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Technologies of Experience: Harun Farocki's Serious Games and Military Aesthetics

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Technologies of Experience: Harun Farocki's Serious Games and Military Aesthetics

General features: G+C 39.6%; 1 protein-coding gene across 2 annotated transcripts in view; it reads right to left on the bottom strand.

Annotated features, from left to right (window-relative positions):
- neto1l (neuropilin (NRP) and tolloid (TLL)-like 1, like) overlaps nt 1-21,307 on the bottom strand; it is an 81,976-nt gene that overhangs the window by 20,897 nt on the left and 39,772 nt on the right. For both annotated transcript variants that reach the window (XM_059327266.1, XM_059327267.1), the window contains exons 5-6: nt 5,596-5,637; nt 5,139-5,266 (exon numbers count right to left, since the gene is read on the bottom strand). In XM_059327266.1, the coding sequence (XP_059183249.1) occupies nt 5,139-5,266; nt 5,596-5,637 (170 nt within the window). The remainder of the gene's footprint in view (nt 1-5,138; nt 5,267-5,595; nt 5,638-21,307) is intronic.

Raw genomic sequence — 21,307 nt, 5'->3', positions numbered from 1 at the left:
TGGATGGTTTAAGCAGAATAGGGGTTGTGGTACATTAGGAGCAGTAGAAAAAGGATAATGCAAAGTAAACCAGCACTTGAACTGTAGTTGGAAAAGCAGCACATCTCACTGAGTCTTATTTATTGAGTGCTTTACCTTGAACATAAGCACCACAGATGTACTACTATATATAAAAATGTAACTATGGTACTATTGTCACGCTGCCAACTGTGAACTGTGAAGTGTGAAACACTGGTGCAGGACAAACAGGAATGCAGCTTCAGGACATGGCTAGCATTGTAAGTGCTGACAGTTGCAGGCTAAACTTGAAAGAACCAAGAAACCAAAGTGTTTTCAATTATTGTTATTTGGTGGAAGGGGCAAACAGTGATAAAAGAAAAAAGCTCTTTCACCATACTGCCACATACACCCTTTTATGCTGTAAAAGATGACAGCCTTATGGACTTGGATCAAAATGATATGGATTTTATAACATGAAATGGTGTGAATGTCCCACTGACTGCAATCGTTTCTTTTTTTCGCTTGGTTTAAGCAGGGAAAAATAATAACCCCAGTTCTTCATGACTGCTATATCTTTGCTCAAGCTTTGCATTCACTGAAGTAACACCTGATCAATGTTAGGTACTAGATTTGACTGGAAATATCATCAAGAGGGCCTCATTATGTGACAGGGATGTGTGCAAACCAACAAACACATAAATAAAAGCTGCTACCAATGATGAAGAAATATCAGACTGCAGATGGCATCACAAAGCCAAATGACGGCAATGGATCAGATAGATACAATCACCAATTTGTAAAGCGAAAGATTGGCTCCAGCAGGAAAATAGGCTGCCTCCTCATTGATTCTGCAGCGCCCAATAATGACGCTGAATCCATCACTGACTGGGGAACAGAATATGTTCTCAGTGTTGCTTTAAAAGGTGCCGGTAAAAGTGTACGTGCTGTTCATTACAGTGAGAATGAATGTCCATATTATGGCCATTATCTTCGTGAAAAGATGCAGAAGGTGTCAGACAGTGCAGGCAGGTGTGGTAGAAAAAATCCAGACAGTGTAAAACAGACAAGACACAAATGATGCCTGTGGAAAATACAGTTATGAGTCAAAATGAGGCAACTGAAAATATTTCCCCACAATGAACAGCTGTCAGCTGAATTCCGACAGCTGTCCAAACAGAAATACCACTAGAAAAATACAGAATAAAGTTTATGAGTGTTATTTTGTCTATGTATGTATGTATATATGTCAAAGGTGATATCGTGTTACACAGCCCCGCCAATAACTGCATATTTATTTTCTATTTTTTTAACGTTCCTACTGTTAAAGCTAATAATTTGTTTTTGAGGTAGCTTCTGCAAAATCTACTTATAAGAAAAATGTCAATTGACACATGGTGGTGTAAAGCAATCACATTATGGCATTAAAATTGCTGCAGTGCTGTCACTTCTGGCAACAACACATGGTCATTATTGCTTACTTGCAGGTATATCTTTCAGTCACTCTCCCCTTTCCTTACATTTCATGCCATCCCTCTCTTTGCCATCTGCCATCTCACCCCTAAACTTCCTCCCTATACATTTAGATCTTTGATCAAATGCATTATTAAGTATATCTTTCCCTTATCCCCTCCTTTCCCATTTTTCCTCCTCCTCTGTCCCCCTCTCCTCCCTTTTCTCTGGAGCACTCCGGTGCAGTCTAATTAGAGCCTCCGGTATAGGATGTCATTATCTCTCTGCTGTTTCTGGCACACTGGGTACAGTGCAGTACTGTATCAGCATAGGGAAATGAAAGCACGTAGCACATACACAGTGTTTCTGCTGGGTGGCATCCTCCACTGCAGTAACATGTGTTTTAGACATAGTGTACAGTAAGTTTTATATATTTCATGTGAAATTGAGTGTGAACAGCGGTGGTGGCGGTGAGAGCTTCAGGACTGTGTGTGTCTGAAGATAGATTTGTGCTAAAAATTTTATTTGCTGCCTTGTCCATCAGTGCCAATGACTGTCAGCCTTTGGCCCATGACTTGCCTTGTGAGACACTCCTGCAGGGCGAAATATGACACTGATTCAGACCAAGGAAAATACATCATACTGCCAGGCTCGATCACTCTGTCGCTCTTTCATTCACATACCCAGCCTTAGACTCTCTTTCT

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  Technologies of Experience: Harun Farocki’s Serious Games   and Military Aesthetics Anders Engberg- Pedersen  I recommend aesthetic exercises.􂀔Alexander Baumgarten, Ästhetik  In 2009, a group of soldiers from the US Marine Corps were driving their tank across the desert in Twentynine Palms, California, when some-thing appeared to block the road (Figure 1). The object did not look like any-thing they were trained to identify, and the lack of recognition made them stop. They quickly realized, however, that the sand- colored triangular object wasn’t real. It was merely a glitch.Using the computer program Virtual Battle Space 2  , the soldiers were engaged in a so-called serious game􂀔a simulation designed to pro-vide soldiers with an immersive, virtual experience of war before they are sent into action. Safely located at the Marine Corps base in California, their minds and bodies were at the same time inside the Battle Simulation Center, driving along a virtual but real terrain generated from actual carto-graphic data from a potential combat zone. Expecting an improvised explo- boundary 2   44󰀺4 (2017) DOI 10.1215/01903659- 4206373 © 2017 by Anders Engberg-Pedersen Unless otherwise indicated, all translations are my own. Downloaded from https://read.dukeupress.edu/boundary-2/article-pdf/44/4/155/505378/bou44_4_10epedersen_fpp.pdfby UNIV PITTSBURGH useron 03 July 2018  156 boundary 2 / November 2017 sive device (IED), the soldiers drove on when they realized that the object on the road was a harmless error in the software program. Pixels depict-ing the desert sand had been copied onto the pixels depicting the asphalt road, but they really weren’t there. This glitch is the starting point for Harun Farocki’s video installation Serious Games I– IV   from 2009–10.For several decades, German documentarist and installation artist Harun Farocki traced the technological development of the images of war. His early film Nicht Löschbares Feuer/The Inextinguishable Fire   (1969) on the Vietnam War and Bilder der Welt und Inschrift des Krieges/Images of the World and the Inscription of War   (1989) on aerial photographs of Auschwitz, were followed by an examination of what he called “operational images” in Auge/Maschine/Eye/Machine   (2000–2003). Such images first emerged in the first Gulf War and are characterized by being purely functional: they are read by machines and not intended to be viewed by human beings. In recent years, Farocki turned his attention to the simulations of war that are currently performed by immersive virtual reality (VR) war games. Since the 1990s, when Dwight D. Eisenhower’s “military- industrial complex” morphed into the “military- entertainment complex” (Lenoir and Lowood 2005), or the “military- industrial- media- entertainment network” (MIME- NET) as James Der Derian has labeled it (Der Derian 2009), leading military powers have poured millions of dollars into the development of VR war games such as Virtual Iraq   and Virtual Afghanistan   in close collaboration with the video game and film industry. Such games hold out the promise of providing war experience by proxy, of generating experiential effects by virtual means.It is not at all clear, however, what the nature of this experience is. In other words, what happens to traditional notions of “experience” with the emergence of immersive VR technologies? How does this equipment Figure 1. Serious Games I: Watson Is Down  . Courtesy of Harun Farocki GbR. Downloaded from https://read.dukeupress.edu/boundary-2/article-pdf/44/4/155/505378/bou44_4_10epedersen_fpp.pdfby UNIV PITTSBURGH useron 03 July 2018  The Militarization of Knowledge Dossier / Engberg-Pedersen 157 organize perception and memory and marshal them for potential action? How do its designers experiment with the senses and what kind of sensory management do they seek to effect? These are some of the questions that emerge from Farocki’s four- partite video installation Serious Games  . First displayed at the Biennale in Sao Paolo in 2010, the installation offers a criti-cal documentation of the intricate commingling of virtual war and actual war, and its probing inquiry reveals how contemporary warfare has, to an unprecedented degree, become a matter of aesthetics. Indeed, the military- entertainment complex, or the MIME- NET􂀔however we choose to call the current collaboration between military institutions and creative industries􂀔has developed an aesthetic regime that increasingly governs how we wage war today. Using advanced simulations in which fictional worlds reorganize the sense perception of the soldiers, the military has encroached upon a field one would not usually associate with military efforts􂀔the field of aes-thetics. Farocki’s installation may serve as an index into the emergence of a newfangled military aesthetic regime, in which a field traditionally asso-ciated with art has been co- opted and militarized. Using Farocki as its guide, this essay situates Serious Games   in the history of war simulations and aesthetic theory in order to sketch out the nature of contemporary mili-tary aesthetics and its consequences for our understanding of the experi-ence of war. The essay first lays out the recent institutional collaborations between the military and the creative industries, and then it revisits a key moment in the history of war and technology: the invention of the mod-ern war game around 1800 and the replacement of texts with games as the preferred military technology of experience. We get a better sense of the character of this experience if we consider it in the light of classic and more recent work in aesthetic theory. I therefore turn to Alexander Baum-garten, John Dewey, and Jacques Rancière and consider their reflections on aesthetics, experience, and politics as a frame for the recent collabora-tion between the military and the creative industries. Finally, I return to our guide along the way, Harun Farocki, and examine the effects of the military co- option of aesthetics on the field of art by charting the difficulties that beset his own attempt to reclaim aesthetics from the grasp of the military. 1. Creative Warfare A milestone in the establishment of the military aesthetic regime was the founding of the Institute for Creative Technologies (ICT) at the Uni-versity of Southern California in Los Angeles. In 1999, the Department of Downloaded from https://read.dukeupress.edu/boundary-2/article-pdf/44/4/155/505378/bou44_4_10epedersen_fpp.pdfby UNIV PITTSBURGH useron 03 July 2018  158 boundary 2 / November 2017 Defense awarded the university a $45 million five- year contract to spon-sor a university- affiliated research center working in collaboration with the US Army Research Laboratory. At the opening ceremony, the president of the University of Southern California appeared next to the secretary of the US Army, along with the CEO of Silicon Graphics, the president of the Motion Picture Association of America, the deputy mayor of Los Angeles, as well as the governor of California, Gray Davis, who was virtually pres-ent on a screen via satellite from Sacramento.¹ The purpose of this joint venture between the military, Hollywood, the game industry, and the politi-cal and educational institutions was, in their own words, to bring “film and game industry artists together with computer and social scientists to study and develop immersive media for military training, health therapies, edu-cation and more” (ICT 2014). The ICT has since received three new con-tracts, the most recent one worth $135 million. Over the course of the past fifteen years, the institute has produced a number of immersive media and synthetic environments that have gradually been adopted by US military institutions.²One such project was the virtual reality war game Full Spectrum War- rior  , developed in collaboration with the independent company Pandemic Studios. Given the familiarity among male teenagers with video games, the ICT sought to leverage their knowledge and habits for the purpose of mili-tary training. A war game, Full Spectrum Warrior   is a combat simulation intended to familiarize recruits with the war experience by immersing them in a virtual world in which they can train in skills such as tactics, decision making, coordination, and so on, without suffering the deleterious conse-quences of actual warfare. But such war games also conduct a complex affective management. In Farocki’s first installation, Serious Games I: Wat- son Is Down  , the left side of the split screen shows the simulation “Virtual Battle Space 2,” while the right side shows the soldiers sitting in front of their computers playing the game. As the platoon comes under attack, the soldiers’ reactions are strangely subdued. In the background, other gamers are laughing, and they seem disengaged and emotionally detached from the virtual events unfolding in front of them. Several of the soldiers appear to be bored and stare coolly at the screen. When suddenly Watson’s ava-tar is shot and killed and falls from the vehicle, Watson himself, the ava- 1. Detailed accounts of the opening can be found in Der Derian 2009 (160ff), as well as in Lenoir and Lowood 2005.2. One of these projects was Flatworld (2001–2007), the archive of which has been examined by Suchman 2016. Downloaded from https://read.dukeupress.edu/boundary-2/article-pdf/44/4/155/505378/bou44_4_10epedersen_fpp.pdfby UNIV PITTSBURGH useron 03 July 2018  The Militarization of Knowledge Dossier / Engberg-Pedersen 159 tar’s real- world counterpart, simply sighs and pushes himself away from the computer (Figure 2).The lack of emotional involvement is not happenstance but the effect of a carefully calibrated affective management designed to insure not just the bodies but also the minds of US soldiers. Dr. Albert “Skip” Rizzo, a research professor at the ICT, has developed two projects that make use of immersive VR technology to manage and control human responses to the extreme experience of warfare. The first one, Stress Resilience in Vir-tual Environments, or STRIVE, is a VR training program that optimizes the psychological response to combat. The premise that guides the program is that pre- exposure to certain types and levels of stress may protect sol-diers from being traumatized, and that systematic training will strengthen the soldiers’ “resilience” (i.e., how quickly and efficiently they return to a normal psychological state after the stress of combat). The blasé attitude, the mental mode that blunts the impact of sensory data that Georg Simmel once diagnosed as the survival strategy of urban modernity, has in mod-ern warfare become a product of systematic training (Simmel [1903] 1972).³The second project, Virtual Reality Exposure Therapy, or VRET􂀔the subject of Farocki’s third installation, Serious Games III: Immersion  􂀔is designed for soldiers returning from war with PTSD.⁴ Immersing soldiers in virtual Middle Eastern– themed scenarios, prototypes such as Virtual Iraq    3. In December 2014, STRIVE was awarded the Army Modeling and Simulation Award. See http://ict.usc.edu/news/strive- project- receives- 2014- army- modeling- and- simulation- award/ (accessed January 17, 2015).4. The system is currently distributed to over sixty sites, such as VA hospitals, military bases, and universities. See http://ict.usc.edu/prototypes/pts/ (accessed November 1, 2015). Figure 2. Serious Games I: Watson Is Down  . Courtesy of Harun Farocki GbR. Downloaded from https://read.dukeupress.edu/boundary-2/article-pdf/44/4/155/505378/bou44_4_10epedersen_fpp.pdfby UNIV PITTSBURGH useron 03 July 2018